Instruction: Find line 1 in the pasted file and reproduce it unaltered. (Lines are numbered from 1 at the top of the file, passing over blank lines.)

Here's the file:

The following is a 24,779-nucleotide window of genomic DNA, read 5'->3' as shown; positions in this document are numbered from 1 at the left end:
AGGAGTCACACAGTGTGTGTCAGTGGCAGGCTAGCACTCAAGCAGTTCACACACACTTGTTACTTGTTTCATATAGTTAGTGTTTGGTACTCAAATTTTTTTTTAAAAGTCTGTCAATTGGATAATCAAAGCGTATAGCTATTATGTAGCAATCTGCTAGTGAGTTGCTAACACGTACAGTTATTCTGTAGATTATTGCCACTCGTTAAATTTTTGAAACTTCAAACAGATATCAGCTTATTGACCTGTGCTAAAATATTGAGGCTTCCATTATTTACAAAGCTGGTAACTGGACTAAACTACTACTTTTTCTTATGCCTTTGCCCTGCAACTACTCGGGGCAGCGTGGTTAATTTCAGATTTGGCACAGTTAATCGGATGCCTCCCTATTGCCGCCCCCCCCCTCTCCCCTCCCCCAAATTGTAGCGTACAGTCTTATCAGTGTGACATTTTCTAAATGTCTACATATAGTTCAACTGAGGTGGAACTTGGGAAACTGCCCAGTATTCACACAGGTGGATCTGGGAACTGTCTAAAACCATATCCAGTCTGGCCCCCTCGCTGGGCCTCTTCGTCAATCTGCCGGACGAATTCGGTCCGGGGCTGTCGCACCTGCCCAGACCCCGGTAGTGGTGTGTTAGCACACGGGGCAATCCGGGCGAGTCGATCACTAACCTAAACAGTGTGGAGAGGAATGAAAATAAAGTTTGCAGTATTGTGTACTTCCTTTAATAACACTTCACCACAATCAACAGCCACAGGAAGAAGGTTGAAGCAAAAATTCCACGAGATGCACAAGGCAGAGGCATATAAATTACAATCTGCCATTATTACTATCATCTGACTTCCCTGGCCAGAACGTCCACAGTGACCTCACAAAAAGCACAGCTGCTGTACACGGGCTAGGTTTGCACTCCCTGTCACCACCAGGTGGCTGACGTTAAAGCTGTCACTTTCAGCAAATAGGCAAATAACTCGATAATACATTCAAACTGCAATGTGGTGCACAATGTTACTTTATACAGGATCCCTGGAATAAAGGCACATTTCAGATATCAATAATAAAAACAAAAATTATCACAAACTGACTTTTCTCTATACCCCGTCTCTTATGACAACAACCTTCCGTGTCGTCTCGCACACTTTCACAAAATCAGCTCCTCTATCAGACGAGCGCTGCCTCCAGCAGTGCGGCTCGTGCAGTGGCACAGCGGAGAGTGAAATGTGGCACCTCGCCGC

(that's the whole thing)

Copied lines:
The following is a 24,779-nucleotide window of genomic DNA, read 5'->3' as shown; positions in this document are numbered from 1 at the left end: